Friday, June 23, 2006

Grandma Sophie

In a week and a half, Bump, Lumpyhead and I will head to Minnesota to visit my family. It's our first trip there since Lumpyhead was born; it will also be the first time my grandmother will see Lumpyhead.

I fear it will be the last.

My grandmother's health has declined over the past few years. I remember her as vibrant and active; I struggled to keep pace with her when I was in high school. If she wasn't canning the beans from her garden, she was baking bread or cleaning her house or painting the garage. If my mother invited Grandma to dinner, she would rarely come. If instead my mother asked Grandma to come help her __________ [insert "clean," "cook," "bake," "paint," "mow". . . whatever] and then stay for dinner, however, Grandma always said yes. If she couldn't be helpful, she preferred to stay home.

A series of small strokes has left Grandma confused, tired, and angry. Her conversations are stilted as she searches for the words that have disappeared from her mind. She is frustrated when her memory fails her. Her personality has changed.

She is short with my mother, and sometimes is downright mean. She's depressed. She doesn't sleep well.

She had a near accident in her car, so at her request, my uncle sold it. She relies on my dad to take her to the grocery store once a week. It drives her crazy that her children won't let her mow her own damn lawn. They take care of her yard for her, but in her opinion, they always come a day or two later than it needs to be done.

Every once in awhile someone from town will see her on her front walk with the weedeater, and instantly tattle on her to my parents or uncle. At the next Sunday dinner my mom or uncle will chide her for doing yardwork again, which she'll deny. After being busted because so-and-so saw her on Tuesday with the weedeater, she'll claim she was only out there for five minutes because the walk needed trimming and "you kids weren't coming to mow until Thursday." There will be much eyerolling and sighing on everyone's part, and Grandma will begrudgingly promise to call my mother or my aunts next time. Which, well, you know.

She's old and feeble and sick. And it makes me so sad.

I want Lumpyhead to know the woman she used to be. The hard-working, strong, funny lady who made me popcorn when we watched The Love Boat and Fantasy Island together. Instead, if he remembers her at all, he will know the disoriented, gloomy old person who talks slowly and took my grandmother away.

5 comments:

Jill said...

Whoo-hoo Minnesota! The Land-O-Lakes rocks. Thanks for stopping by my blog.

I know what you mean about grandmas. The warm, vibrant grandma I grew up knowing is so different than the grandma my little brothers knew. You'll just have to tell Lumpyhead the stories you remember.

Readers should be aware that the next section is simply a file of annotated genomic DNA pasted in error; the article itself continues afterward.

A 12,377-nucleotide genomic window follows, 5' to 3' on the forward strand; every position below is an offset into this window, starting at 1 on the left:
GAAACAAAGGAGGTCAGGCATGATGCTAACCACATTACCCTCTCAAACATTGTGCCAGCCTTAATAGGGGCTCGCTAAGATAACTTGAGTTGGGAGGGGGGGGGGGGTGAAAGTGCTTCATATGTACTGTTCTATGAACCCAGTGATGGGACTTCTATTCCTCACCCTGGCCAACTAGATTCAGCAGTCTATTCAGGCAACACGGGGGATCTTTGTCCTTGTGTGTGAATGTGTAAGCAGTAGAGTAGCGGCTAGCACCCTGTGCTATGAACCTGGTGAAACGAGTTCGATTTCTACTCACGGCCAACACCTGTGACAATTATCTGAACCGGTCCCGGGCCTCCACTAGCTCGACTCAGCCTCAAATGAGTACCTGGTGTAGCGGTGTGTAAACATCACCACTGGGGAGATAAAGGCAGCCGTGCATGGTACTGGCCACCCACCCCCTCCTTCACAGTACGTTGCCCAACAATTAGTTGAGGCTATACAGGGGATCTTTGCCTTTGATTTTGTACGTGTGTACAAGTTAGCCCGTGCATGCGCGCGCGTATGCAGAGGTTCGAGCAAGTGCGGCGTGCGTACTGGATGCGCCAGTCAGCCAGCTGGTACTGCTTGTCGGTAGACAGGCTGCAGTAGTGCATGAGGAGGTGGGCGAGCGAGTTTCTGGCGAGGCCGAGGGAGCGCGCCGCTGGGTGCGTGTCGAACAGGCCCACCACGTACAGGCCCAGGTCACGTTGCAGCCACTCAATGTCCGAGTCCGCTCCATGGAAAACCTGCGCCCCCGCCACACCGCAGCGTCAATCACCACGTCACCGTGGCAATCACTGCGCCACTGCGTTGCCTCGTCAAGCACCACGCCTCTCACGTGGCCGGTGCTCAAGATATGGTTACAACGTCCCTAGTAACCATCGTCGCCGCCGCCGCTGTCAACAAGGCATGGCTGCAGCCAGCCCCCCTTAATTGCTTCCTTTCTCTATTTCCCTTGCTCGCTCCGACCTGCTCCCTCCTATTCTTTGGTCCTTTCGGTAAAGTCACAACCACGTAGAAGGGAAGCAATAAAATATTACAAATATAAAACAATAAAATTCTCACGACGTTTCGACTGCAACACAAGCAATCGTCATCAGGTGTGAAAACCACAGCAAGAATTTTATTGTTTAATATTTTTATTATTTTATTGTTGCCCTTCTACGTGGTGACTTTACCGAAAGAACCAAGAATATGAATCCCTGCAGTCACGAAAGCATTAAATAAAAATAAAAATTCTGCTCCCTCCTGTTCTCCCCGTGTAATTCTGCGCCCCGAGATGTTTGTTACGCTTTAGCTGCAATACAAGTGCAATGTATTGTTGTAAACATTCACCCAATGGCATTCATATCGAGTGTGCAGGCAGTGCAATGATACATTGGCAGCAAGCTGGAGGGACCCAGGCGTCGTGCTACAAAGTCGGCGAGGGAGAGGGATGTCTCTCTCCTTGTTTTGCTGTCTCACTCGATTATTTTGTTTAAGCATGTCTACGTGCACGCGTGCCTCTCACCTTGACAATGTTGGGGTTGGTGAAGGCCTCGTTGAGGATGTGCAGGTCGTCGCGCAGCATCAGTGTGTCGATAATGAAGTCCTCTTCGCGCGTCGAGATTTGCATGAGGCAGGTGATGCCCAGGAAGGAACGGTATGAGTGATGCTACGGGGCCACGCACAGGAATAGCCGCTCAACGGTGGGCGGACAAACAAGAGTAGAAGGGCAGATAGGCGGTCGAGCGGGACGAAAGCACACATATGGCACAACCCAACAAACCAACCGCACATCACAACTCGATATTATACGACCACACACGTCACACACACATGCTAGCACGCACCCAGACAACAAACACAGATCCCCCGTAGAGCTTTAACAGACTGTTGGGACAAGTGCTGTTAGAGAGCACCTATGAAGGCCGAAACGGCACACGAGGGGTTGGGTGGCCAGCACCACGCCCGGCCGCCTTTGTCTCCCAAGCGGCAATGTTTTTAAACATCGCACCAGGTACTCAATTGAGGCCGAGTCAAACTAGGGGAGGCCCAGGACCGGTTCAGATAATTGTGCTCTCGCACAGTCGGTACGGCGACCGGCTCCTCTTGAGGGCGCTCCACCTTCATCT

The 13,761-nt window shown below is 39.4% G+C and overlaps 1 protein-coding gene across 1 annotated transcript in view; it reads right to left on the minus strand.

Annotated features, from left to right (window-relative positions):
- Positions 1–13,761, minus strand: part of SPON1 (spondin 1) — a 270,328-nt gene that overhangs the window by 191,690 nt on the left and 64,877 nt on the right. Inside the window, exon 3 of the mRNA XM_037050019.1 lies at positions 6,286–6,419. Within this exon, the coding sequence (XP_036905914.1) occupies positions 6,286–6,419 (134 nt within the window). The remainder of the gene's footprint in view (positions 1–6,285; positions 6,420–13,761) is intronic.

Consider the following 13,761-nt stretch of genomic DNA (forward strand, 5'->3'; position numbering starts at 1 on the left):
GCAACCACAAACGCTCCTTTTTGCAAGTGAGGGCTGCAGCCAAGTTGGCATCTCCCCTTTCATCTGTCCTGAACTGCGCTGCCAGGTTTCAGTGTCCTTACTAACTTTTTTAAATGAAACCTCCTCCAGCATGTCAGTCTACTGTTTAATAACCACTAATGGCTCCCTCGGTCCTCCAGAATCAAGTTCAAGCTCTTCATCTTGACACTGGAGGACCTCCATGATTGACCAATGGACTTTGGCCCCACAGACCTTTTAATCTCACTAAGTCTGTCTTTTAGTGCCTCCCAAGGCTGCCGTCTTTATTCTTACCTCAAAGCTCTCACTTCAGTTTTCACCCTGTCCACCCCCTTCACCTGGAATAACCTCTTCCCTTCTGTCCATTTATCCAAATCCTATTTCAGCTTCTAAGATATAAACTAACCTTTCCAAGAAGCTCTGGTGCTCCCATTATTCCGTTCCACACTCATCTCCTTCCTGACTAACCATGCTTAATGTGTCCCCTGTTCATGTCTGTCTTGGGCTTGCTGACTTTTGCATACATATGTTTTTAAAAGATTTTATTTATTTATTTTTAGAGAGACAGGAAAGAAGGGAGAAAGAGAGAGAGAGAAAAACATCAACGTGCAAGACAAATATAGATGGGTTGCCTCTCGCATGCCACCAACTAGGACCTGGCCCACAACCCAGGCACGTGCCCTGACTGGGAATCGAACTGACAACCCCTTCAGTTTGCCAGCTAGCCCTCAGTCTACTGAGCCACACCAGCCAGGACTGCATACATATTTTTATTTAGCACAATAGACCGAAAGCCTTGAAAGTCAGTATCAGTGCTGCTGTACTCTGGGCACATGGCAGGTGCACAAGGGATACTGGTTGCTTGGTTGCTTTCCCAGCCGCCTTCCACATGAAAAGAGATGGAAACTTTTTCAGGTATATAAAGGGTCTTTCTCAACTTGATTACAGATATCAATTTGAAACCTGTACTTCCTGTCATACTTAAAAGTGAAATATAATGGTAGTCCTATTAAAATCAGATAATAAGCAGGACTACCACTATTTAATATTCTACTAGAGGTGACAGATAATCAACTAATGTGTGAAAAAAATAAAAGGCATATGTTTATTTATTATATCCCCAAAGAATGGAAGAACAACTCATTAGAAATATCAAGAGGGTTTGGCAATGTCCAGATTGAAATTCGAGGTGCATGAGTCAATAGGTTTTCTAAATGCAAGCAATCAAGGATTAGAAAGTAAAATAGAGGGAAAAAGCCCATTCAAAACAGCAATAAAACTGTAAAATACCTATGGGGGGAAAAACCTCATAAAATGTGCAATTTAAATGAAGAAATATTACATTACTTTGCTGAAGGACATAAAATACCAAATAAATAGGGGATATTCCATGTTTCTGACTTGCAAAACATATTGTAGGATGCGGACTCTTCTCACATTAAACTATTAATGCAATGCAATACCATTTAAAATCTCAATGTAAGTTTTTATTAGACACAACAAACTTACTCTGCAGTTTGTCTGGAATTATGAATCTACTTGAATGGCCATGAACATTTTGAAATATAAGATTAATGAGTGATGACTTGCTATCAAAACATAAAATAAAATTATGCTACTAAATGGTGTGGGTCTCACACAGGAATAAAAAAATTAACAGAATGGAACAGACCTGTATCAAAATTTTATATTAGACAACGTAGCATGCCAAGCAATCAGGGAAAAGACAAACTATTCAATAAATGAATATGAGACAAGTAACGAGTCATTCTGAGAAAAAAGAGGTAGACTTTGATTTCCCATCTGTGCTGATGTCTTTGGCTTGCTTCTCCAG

Em said...

I know exactly how you feel, but if you can remember to tell Lumpyhead all of those great stories then he will have a sense of her personality and how special she is to you.

laurie said...

au contraire, ma soeur. i say you plant whatever memories you want to in that lumpy head of his. my grandmother had alzheimer's and we grandchildren weren't even allowed to see her for the last year or so of her life (so we wouldn't remember her that way). i was 11 when she died. however, my mom idolized her, and the stories that she tells of her vibrant, beautiful, selflessly wonderful mother have augmented (and in some cases supplanted) my own scant memories of her. i guess what i'm trying to say is that unless your grandmother lives until lumpyhead is way old, you'll have the opportunity to shape the way lumpyhead gets to remember her. i'm grateful for my mom's stories as they represent my grandmother the way she really was. i mainly supply the picture of what she looked like in my childhood and the love i remember getting from her.

have a good trip. i hope your visit brings your grandmother some happiness and lightness. and i hope you don't feel crappy crap on the trip. (you're flying, i assume? lumpyhead's first flying? good luck with that too!)

Mom101 said...

You should know that when I forwarded your blog url to my mom, really for the verily post, she read this one first. She told me she cried, it struck so close to home.

Thought you should know you connected.

nonlineargirl said...

This is really hard. I was so sad my grandmother never got to meet Ada, but the woman she was at the end was not the hilarious, fun-loving, sporty woman she had been most of her life. Cherishing the memories you have of her and sharing those with Lumpyhead are wonderful.